Patrick Honohan of Trinity College Dublin, who voted ‘no opinion’, responds: ‘Future dynamics of the sector too uncertain for me to assess.’ And Richard Schmalensee at MIT says: ‘I don’t know enough about its current operating practices to be very confident.’

Among those who disagreed or strongly disagreed with the statement, Robert Hall states: ‘I take it that would mean that regulators are currently passing up a constructive intervention, which is not the case.’ And Nicholas Bloom concludes: ‘Search is a natural monopoly. If better searches exist they will win – Google beat out Alta Vista on product quality.’

Statement 3. The nature of the market dominance of technology giants in the digital economy warrants either the imposition of some kind of regulation or a fundamental change in antitrust policy.

On the third statement, there were greater differences in the results across the two panels than with the two previous questions. A considerably larger proportion of experts on the European panel agreed or strongly agreed with the statement than the US panel (88% compared with 53%); and just over a fifth of US experts disagreed.

Of the US panel (as usual, weighted by each expert’s confidence in their response), 7% strongly agreed, 46% agreed, 26% were uncertain, and 21% disagreed. Among the European panel, 23% strongly agreed, 65% agreed, 6% were uncertain, 3% disagreed, and 4% strongly disagreed. Overall, across both panels, 16% strongly agreed, 57% agreed, 15% were uncertain, 11% disagreed, and 2% strongly disagreed.

Among the comments, Christopher Pissarides, who strongly agreed with the statement, says: ‘They are becoming monopolies in very sensitive areas. Human nature cannot be trusted in such circumstances.’ Bengt Holmstrom, who agreed, responds: ‘Market values strongly suggest a need for review. Especially now that competition from China curtailed.’ And Barry Eichengreen, who also agreed, concludes: ‘Absent public sector intervention, this problem won’t solve itself.’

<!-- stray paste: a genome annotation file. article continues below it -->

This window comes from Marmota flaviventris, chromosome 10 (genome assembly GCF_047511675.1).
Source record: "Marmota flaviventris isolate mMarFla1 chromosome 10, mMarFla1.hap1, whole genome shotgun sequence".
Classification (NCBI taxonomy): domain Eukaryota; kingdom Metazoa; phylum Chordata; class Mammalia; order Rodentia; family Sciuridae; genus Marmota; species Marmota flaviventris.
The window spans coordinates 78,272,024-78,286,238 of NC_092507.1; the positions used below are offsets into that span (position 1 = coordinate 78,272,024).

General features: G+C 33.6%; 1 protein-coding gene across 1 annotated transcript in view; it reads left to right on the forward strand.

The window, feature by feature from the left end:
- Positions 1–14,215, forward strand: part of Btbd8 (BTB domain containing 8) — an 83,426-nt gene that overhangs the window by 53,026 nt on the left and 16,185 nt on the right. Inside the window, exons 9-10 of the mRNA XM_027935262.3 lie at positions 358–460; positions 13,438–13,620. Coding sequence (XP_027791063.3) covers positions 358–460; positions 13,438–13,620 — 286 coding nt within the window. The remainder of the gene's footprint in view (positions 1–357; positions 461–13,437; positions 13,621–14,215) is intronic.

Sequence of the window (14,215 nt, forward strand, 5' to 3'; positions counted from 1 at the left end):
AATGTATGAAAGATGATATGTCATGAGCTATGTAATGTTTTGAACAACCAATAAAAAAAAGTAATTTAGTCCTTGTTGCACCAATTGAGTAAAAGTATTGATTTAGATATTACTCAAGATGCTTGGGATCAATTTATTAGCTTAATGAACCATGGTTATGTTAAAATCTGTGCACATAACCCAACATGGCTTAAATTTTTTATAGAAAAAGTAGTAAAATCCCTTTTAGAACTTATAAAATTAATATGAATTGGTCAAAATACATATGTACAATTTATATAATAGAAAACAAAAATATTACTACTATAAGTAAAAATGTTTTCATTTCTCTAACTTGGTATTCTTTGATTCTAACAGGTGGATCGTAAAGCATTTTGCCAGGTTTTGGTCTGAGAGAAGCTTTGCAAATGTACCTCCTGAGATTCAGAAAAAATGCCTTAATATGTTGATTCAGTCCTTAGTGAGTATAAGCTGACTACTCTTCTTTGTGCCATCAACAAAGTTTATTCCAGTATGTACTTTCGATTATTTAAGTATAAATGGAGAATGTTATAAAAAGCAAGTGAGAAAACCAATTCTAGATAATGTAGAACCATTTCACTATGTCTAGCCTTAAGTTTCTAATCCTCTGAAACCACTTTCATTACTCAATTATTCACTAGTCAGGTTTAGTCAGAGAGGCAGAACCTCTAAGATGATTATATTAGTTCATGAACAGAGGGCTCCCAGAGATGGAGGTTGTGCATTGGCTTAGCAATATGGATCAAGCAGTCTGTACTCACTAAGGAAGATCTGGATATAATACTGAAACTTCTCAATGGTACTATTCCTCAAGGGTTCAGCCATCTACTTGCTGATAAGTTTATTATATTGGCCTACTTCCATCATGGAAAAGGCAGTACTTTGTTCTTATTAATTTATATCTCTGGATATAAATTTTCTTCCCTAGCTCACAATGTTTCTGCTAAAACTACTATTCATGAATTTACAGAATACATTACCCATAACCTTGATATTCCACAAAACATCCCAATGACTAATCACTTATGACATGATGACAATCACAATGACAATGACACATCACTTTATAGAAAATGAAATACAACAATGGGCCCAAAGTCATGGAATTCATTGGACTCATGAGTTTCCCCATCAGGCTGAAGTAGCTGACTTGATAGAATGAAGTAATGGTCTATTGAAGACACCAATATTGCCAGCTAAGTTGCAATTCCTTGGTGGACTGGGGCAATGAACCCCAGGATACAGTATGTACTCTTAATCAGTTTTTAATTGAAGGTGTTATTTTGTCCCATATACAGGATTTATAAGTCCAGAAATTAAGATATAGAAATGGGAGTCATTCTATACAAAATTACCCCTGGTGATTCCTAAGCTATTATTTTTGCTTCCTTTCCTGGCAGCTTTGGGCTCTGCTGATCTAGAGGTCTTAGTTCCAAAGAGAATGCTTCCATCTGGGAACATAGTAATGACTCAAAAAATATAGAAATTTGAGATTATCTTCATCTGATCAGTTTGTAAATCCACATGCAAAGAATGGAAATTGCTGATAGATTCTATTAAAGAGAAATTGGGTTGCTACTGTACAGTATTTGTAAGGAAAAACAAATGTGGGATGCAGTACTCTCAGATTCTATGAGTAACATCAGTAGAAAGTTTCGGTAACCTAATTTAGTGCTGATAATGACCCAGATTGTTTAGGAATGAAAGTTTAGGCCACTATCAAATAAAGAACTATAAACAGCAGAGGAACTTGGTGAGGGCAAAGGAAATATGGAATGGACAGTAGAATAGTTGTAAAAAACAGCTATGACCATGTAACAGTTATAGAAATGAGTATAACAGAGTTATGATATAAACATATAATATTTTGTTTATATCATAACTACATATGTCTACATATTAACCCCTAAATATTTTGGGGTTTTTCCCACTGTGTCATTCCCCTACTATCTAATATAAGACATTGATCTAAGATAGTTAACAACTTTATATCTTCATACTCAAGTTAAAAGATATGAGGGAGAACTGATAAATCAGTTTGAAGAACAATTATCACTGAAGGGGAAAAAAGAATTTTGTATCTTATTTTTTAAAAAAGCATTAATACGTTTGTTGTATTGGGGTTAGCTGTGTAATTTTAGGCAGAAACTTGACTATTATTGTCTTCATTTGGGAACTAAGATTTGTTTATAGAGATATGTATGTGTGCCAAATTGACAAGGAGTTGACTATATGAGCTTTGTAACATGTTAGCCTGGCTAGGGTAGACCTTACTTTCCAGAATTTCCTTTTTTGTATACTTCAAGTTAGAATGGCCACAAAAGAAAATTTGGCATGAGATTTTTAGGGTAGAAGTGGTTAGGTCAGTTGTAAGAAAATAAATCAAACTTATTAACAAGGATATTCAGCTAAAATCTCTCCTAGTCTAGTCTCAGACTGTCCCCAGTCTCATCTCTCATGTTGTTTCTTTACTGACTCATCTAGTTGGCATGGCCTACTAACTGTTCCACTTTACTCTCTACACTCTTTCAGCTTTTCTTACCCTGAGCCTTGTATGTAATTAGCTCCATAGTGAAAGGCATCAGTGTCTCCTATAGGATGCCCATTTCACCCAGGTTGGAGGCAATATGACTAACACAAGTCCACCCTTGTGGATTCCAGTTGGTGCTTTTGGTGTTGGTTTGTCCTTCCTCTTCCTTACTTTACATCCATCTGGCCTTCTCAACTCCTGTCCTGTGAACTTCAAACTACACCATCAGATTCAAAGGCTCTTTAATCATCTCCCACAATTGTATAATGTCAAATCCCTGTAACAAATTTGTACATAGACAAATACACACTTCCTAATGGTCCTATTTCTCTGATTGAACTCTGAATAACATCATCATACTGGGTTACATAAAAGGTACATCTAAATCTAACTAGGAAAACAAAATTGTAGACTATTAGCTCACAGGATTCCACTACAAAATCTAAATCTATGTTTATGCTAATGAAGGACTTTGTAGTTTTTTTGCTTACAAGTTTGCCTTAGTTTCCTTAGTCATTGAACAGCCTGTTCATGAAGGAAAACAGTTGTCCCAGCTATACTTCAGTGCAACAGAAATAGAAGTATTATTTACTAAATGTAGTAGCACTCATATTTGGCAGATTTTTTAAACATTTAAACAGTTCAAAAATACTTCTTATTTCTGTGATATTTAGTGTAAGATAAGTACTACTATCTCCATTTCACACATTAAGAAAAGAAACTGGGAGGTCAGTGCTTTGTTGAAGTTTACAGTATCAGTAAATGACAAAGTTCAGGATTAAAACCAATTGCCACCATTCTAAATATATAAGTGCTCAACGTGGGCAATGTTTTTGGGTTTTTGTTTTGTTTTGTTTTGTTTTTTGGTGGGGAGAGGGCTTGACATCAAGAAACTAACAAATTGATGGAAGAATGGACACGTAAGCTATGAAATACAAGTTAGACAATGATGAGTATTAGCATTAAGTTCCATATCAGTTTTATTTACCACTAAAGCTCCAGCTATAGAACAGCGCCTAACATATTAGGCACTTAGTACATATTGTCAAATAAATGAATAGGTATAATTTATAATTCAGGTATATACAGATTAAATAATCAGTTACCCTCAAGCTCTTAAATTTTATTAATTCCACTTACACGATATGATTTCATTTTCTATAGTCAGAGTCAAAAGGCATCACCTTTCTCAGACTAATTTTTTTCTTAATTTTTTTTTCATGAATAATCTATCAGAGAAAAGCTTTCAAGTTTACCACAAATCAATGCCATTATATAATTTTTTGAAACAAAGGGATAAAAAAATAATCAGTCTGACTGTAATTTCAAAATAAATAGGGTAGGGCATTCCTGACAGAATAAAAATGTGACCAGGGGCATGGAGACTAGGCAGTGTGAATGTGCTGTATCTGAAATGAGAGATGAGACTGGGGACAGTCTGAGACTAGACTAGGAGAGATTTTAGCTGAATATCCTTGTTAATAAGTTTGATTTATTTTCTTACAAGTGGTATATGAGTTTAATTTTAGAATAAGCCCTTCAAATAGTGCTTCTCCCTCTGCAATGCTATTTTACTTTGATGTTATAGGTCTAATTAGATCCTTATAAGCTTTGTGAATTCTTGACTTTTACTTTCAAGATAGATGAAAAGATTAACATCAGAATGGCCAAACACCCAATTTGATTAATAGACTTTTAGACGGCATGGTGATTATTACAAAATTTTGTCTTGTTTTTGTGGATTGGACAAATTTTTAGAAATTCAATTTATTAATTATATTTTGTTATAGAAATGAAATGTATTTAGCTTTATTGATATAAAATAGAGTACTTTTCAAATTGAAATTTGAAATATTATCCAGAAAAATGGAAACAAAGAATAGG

Others who agreed with the statement go into a little more detail on what should be done. Larry Samuelson says: ‘The tech industry is rife with natural monopolies, which are routinely regulated in other sectors.’ Franklin Allen comments: ‘We do need new antitrust policies and new regulation as well as new taxation to deal with the issues raised by the tech firms.’ Daron Acemoglu adds: ‘This should probably involve more than light-touch regulation. We should also deal with the effects of Big Tech on direction of innovation.’ And Jonathan Levin notes: ‘To take one example – thoughtful, informed regulation is needed in areas like privacy and data rights.’

Austan Goolsbee at Chicago goes back to history for perspective: ‘Go look at what happened the last time there was a massive disruption to technology and increase in corporate power 1880-1930.’ David Autor adds: The Sherman Act was not set up for the networked world. Case in point: Facebook should never have been allowed to buy WhatsApp.’

Jose Scheinkman concurs: ‘Need to increase scrutiny of acquisitions of related businesses, for example, WhatsApp by Facebook.’ Richard Thaler, who said he was uncertain, also reflects on policy on mergers and acquisitions: ‘It is hard to favour unspecified changes in the rules. I don’t think Google should be able to buy Waze, nor Facebook buy Instagram.’